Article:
3. Serum CPK increased
  4. SGOT increased
  5. Moderate ketonuria
  6. Proteinuria and brown colour turbid urine in severe cases due to myoglobinuria
  7. Low arterial B.P.
  8. Abnormal E.C.G.

Post-mortem findings

  1. Haemorrhage and edema of skin and damage to nerves of limbs
  2. Haemorrhage and degeneration of thigh muscles, haemorrhage around hip joint, ischemic
  3. necrosis of musculature
  4. Eosinophilic infiltration of ruptured necrotic muscles
  5. Heart dilated and flabby. Histopathology shows focal myocarditis
  6. Fatty degeneration of liver
  7. Adrenal glands enlarged
  8. Histopathology of kidney reveals degenerative changes of glomerular and tubular epithelium


  • On the basis of clinical signs and symptoms
  • On the basis of history of predisposing factors

• Arrived after eliminating all known causes of recumbency in a cow that had milk fever and failed to rise within 24 hrs following 2 successive courses of treatment.

Differential diagnosis

Medical cases

  • Diseases of bones – osteoporosis, Osteomalacia
  • Carpal extensor myositis – forelimb stretched internally
  • Diseases of joints – acute arthritis especially hip joint
  • Foot diseases – laminitis, fissured feet
  • Diseases of brain and CNS – sporadic bovine encephalitis.
  • Peripheral nerve paralysis – Obturator, femoral

Metabolic cases

  • Milk fever, hypomagnesemia, transit fever, ketosis, fatty liver, P deficiency and paralytic myoglobinuria.
  • Nutritional –rickets, mineral deficiency & vitamin A deficiency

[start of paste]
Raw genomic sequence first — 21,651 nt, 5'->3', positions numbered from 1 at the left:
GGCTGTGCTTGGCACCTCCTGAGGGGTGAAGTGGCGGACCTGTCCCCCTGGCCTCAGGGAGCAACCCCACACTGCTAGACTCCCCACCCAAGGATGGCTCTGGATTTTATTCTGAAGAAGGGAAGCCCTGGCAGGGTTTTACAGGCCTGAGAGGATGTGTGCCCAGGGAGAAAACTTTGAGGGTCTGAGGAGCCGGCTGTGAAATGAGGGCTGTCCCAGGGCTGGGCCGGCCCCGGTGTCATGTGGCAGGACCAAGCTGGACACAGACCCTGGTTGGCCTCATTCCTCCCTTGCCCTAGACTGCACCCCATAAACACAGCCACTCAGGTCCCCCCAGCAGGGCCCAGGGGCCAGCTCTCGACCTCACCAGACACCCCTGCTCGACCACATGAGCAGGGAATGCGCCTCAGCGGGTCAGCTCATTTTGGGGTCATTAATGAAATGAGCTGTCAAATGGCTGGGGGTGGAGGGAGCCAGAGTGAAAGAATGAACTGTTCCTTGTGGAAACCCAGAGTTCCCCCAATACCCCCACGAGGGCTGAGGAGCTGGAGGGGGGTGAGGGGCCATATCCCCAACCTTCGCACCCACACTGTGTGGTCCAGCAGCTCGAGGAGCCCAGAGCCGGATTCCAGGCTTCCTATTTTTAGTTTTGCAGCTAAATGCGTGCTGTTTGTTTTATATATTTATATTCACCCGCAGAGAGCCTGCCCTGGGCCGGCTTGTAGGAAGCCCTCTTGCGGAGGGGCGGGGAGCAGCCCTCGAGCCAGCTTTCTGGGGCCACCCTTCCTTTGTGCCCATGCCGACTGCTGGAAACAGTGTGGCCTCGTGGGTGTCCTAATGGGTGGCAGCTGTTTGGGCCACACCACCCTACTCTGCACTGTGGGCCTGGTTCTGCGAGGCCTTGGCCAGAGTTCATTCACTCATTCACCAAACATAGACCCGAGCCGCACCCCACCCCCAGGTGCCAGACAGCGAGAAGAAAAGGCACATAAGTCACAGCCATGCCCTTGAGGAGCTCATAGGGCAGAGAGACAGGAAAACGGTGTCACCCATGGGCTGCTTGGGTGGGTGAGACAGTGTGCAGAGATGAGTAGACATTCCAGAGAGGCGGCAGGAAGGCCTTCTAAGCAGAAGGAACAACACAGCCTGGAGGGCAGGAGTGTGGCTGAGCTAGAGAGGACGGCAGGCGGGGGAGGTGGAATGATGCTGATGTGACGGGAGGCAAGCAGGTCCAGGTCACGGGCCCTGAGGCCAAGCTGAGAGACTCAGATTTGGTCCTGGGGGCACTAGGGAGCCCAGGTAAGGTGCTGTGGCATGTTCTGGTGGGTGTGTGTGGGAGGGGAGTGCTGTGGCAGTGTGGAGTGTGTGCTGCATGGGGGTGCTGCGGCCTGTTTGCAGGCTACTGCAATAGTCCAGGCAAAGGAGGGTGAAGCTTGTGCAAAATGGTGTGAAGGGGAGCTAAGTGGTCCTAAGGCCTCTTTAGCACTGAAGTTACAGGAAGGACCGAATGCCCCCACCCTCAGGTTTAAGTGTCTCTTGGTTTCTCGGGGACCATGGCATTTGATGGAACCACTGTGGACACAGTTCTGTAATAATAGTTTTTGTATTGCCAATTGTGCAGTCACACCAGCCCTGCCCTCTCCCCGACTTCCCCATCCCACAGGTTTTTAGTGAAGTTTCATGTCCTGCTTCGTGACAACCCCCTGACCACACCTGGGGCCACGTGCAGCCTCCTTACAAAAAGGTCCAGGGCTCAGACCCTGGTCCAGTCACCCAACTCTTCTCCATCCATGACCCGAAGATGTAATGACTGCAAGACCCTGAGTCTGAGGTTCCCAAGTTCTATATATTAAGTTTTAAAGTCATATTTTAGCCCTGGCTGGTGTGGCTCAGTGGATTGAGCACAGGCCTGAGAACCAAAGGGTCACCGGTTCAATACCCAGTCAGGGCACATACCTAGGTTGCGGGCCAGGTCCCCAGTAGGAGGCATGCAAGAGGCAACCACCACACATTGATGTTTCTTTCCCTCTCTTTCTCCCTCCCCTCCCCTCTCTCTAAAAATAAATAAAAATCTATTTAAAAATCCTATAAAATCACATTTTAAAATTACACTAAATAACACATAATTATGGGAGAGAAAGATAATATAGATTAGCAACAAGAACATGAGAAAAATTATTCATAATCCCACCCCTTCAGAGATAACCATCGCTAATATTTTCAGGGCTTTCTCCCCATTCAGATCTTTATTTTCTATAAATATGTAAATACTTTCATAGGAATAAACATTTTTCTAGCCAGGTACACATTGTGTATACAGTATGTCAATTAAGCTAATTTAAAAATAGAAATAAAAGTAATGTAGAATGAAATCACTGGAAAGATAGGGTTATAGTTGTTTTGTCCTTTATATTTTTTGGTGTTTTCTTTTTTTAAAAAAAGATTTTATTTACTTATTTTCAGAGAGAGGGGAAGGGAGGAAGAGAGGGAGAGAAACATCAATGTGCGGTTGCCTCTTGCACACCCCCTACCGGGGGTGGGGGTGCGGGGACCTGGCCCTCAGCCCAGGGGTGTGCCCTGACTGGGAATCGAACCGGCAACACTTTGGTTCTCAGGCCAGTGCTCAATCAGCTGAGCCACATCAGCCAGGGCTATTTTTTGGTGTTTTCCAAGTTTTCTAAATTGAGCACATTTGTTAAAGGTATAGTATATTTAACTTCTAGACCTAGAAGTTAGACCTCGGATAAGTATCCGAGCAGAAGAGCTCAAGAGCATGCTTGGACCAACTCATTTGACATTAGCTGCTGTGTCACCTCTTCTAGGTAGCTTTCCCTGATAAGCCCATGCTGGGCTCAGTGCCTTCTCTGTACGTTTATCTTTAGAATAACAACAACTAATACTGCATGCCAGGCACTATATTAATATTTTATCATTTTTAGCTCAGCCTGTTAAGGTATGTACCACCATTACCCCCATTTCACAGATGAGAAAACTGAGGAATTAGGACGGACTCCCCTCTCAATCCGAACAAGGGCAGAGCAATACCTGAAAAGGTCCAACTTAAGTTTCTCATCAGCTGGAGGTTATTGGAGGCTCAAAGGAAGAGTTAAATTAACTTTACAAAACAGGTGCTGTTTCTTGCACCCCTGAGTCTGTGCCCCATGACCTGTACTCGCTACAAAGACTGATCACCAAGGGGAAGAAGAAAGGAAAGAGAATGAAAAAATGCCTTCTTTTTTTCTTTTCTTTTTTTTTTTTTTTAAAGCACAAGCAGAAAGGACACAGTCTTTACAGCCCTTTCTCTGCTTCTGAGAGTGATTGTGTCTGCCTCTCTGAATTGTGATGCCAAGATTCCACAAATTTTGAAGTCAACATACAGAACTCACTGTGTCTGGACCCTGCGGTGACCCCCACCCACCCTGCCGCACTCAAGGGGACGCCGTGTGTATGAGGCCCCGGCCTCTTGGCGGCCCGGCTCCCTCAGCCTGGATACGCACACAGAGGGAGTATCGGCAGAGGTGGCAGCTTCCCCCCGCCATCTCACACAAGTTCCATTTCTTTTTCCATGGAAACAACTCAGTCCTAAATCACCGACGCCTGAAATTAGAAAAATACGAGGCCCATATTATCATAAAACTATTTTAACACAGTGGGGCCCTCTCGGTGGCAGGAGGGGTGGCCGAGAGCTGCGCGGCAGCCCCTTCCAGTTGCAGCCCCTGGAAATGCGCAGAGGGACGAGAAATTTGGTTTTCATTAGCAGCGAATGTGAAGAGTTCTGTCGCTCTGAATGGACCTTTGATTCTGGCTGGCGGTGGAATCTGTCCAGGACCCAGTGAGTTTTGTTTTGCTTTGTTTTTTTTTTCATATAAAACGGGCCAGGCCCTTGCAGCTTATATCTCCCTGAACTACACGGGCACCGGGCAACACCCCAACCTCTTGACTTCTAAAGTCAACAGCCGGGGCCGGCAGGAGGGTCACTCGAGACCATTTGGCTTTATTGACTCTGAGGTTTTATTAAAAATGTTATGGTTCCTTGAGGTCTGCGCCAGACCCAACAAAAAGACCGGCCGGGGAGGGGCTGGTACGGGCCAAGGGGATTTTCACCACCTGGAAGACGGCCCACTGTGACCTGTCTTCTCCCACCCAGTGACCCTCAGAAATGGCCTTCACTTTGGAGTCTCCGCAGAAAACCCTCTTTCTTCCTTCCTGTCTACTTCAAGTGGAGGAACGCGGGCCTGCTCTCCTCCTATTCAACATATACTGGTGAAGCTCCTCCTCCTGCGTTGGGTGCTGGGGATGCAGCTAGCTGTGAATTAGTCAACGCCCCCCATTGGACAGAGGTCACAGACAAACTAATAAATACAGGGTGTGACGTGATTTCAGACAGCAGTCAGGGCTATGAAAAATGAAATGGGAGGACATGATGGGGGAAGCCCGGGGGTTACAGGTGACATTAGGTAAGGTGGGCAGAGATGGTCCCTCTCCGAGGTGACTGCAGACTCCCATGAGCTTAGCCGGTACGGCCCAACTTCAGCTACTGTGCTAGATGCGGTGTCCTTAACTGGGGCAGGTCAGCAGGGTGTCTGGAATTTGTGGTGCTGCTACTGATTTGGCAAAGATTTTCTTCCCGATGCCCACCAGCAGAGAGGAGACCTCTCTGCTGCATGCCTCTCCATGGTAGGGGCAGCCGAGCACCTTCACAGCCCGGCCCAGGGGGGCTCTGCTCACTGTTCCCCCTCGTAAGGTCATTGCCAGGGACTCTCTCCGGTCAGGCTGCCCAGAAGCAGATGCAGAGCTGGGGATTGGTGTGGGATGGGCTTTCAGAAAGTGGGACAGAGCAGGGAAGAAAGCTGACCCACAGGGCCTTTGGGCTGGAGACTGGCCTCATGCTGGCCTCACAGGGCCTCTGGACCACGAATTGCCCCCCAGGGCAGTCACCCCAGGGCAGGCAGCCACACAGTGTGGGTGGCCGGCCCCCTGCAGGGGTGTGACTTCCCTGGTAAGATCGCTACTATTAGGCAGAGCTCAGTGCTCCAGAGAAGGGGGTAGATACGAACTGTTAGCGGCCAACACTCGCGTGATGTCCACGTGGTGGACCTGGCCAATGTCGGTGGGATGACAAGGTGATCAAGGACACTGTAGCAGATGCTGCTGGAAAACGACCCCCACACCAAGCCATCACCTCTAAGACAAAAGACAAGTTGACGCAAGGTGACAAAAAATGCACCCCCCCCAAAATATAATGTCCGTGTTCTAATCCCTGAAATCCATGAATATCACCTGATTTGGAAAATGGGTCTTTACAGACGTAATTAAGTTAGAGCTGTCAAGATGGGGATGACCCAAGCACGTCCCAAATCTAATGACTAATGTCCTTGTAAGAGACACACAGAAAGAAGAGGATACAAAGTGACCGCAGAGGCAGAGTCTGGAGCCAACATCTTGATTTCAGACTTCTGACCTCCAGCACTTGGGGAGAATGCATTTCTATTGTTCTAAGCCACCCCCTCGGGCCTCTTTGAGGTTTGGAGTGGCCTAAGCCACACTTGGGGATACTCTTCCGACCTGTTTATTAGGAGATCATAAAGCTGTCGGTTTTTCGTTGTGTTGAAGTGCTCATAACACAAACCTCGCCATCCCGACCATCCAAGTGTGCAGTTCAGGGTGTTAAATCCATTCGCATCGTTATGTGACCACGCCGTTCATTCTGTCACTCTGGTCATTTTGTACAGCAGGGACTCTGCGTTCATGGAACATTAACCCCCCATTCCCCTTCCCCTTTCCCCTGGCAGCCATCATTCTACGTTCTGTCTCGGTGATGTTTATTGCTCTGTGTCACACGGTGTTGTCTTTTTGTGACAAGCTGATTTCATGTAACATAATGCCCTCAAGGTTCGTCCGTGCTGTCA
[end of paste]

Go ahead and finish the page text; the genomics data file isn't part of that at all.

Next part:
• Poisonings – ergot poisoning
  • Toxemic conditions
  • Infectious diseases – black quarter, tetanus, botulism, rabies
  • Parasitic diseases – tick paralysis, babesiosis
  • Others- weakness, ephemeral fever, acidosis, foreign body, pneumonia, Pyelonephritis, and heat stroke

Surgical cases

  • Trauma, dislocation, ruptures of ligaments and muscles

Treatment of downer cow syndrome

  • Treatment is not specific but symptomatic
  • Inj. Magnesium salts, Po4, corticosteroids.
  • Stimulant tonics – tripelenamine Hcl
  • Vitamin E and Se – vetienzyme 0.5 mg/ kg slow i/v
  • Solutions containing K, P, Ca, Mg
  • Fluid therapy- oral and parental
  • Comfortable bedding
  • Turn the cow from side to side
  • Physiotherapy to avoid muscle damage
  • Nonslippery ground surface
  • Antibiotic for septic conditions
  • Anti-inflammatory
  • Lifting devices- Danish aqua lift and power cow cradle


  • Measures to prevent milk fever
  • Early detection and treatment of milk fever
  • Good bedding like straw bedding and soft ground surface
  • Well bedded box stall for calving and then up to 48 hrs
  • Rolled from one side to another on an hourly basis if possible
  • Avoid lateral recumbency by placing bales of straw, to prevent hydrostatic congestion and Ruminal tympany
  • Avoid exposure to the hot sun to prevent heat stroke
  • Be sympathetic to the animal; provide non – slippery surface, keep outdoor and tie a rope between 2 pasterns to avoid the hind feet slipping apart.